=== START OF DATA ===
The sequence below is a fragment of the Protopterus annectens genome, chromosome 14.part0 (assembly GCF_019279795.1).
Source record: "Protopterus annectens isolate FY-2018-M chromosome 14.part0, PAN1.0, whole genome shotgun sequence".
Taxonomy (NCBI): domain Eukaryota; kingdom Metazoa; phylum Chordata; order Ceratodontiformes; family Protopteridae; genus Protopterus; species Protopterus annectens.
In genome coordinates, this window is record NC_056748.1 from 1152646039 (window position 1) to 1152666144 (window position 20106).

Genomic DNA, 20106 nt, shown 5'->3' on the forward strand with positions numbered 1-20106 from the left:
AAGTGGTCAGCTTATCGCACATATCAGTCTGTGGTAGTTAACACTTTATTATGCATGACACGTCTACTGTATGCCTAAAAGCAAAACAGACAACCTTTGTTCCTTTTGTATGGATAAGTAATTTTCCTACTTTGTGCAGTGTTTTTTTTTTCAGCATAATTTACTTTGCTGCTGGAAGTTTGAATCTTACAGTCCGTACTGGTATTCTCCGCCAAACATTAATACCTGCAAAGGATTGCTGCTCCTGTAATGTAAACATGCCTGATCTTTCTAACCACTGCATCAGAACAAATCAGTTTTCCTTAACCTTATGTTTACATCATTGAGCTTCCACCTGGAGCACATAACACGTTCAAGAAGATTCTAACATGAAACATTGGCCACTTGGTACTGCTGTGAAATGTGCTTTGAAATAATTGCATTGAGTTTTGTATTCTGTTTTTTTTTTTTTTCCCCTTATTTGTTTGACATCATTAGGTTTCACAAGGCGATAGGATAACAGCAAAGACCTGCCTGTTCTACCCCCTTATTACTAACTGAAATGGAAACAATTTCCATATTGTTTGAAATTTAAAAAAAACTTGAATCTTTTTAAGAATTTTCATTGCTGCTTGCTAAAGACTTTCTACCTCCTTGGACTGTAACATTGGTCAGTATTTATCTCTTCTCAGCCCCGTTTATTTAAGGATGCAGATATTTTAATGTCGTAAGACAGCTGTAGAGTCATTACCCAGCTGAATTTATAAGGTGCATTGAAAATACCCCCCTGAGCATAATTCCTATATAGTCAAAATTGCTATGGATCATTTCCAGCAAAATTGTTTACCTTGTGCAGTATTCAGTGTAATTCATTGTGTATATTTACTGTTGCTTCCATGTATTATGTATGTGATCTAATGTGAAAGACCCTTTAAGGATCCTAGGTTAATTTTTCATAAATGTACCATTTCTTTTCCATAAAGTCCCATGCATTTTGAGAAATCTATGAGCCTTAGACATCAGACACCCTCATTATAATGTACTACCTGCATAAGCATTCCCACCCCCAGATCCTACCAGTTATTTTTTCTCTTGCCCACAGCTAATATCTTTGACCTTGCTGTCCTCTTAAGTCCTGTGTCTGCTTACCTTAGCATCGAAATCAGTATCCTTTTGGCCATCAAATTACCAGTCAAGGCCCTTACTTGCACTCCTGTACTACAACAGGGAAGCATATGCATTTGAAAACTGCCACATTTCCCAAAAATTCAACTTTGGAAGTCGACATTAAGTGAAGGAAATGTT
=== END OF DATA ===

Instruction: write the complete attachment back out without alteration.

The sequence below is a fragment of the Protopterus annectens genome, chromosome 14.part0 (assembly GCF_019279795.1).
Source record: "Protopterus annectens isolate FY-2018-M chromosome 14.part0, PAN1.0, whole genome shotgun sequence".
Taxonomy (NCBI): domain Eukaryota; kingdom Metazoa; phylum Chordata; order Ceratodontiformes; family Protopteridae; genus Protopterus; species Protopterus annectens.
In genome coordinates, this window is record NC_056748.1 from 1152646039 (window position 1) to 1152666144 (window position 20106).

Genomic DNA, 20106 nt, shown 5'->3' on the forward strand with positions numbered 1-20106 from the left:
AAGTGGTCAGCTTATCGCACATATCAGTCTGTGGTAGTTAACACTTTATTATGCATGACACGTCTACTGTATGCCTAAAAGCAAAACAGACAACCTTTGTTCCTTTTGTATGGATAAGTAATTTTCCTACTTTGTGCAGTGTTTTTTTTTTCAGCATAATTTACTTTGCTGCTGGAAGTTTGAATCTTACAGTCCGTACTGGTATTCTCCGCCAAACATTAATACCTGCAAAGGATTGCTGCTCCTGTAATGTAAACATGCCTGATCTTTCTAACCACTGCATCAGAACAAATCAGTTTTCCTTAACCTTATGTTTACATCATTGAGCTTCCACCTGGAGCACATAACACGTTCAAGAAGATTCTAACATGAAACATTGGCCACTTGGTACTGCTGTGAAATGTGCTTTGAAATAATTGCATTGAGTTTTGTATTCTGTTTTTTTTTTTTTTCCCCTTATTTGTTTGACATCATTAGGTTTCACAAGGCGATAGGATAACAGCAAAGACCTGCCTGTTCTACCCCCTTATTACTAACTGAAATGGAAACAATTTCCATATTGTTTGAAATTTAAAAAAAACTTGAATCTTTTTAAGAATTTTCATTGCTGCTTGCTAAAGACTTTCTACCTCCTTGGACTGTAACATTGGTCAGTATTTATCTCTTCTCAGCCCCGTTTATTTAAGGATGCAGATATTTTAATGTCGTAAGACAGCTGTAGAGTCATTACCCAGCTGAATTTATAAGGTGCATTGAAAATACCCCCCTGAGCATAATTCCTATATAGTCAAAATTGCTATGGATCATTTCCAGCAAAATTGTTTACCTTGTGCAGTATTCAGTGTAATTCATTGTGTATATTTACTGTTGCTTCCATGTATTATGTATGTGATCTAATGTGAAAGACCCTTTAAGGATCCTAGGTTAATTTTTCATAAATGTACCATTTCTTTTCCATAAAGTCCCATGCATTTTGAGAAATCTATGAGCCTTAGACATCAGACACCCTCATTATAATGTACTACCTGCATAAGCATTCCCACCCCCAGATCCTACCAGTTATTTTTTCTCTTGCCCACAGCTAATATCTTTGACCTTGCTGTCCTCTTAAGTCCTGTGTCTGCTTACCTTAGCATCGAAATCAGTATCCTTTTGGCCATCAAATTACCAGTCAAGGCCCTTACTTGCACTCCTGTACTACAACAGGGAAGCATATGCATTTGAAAACTGCCACATTTCCCAAAAATTCAACTTTGGAAGTCGACATTAAGTGAAGGAAATGTT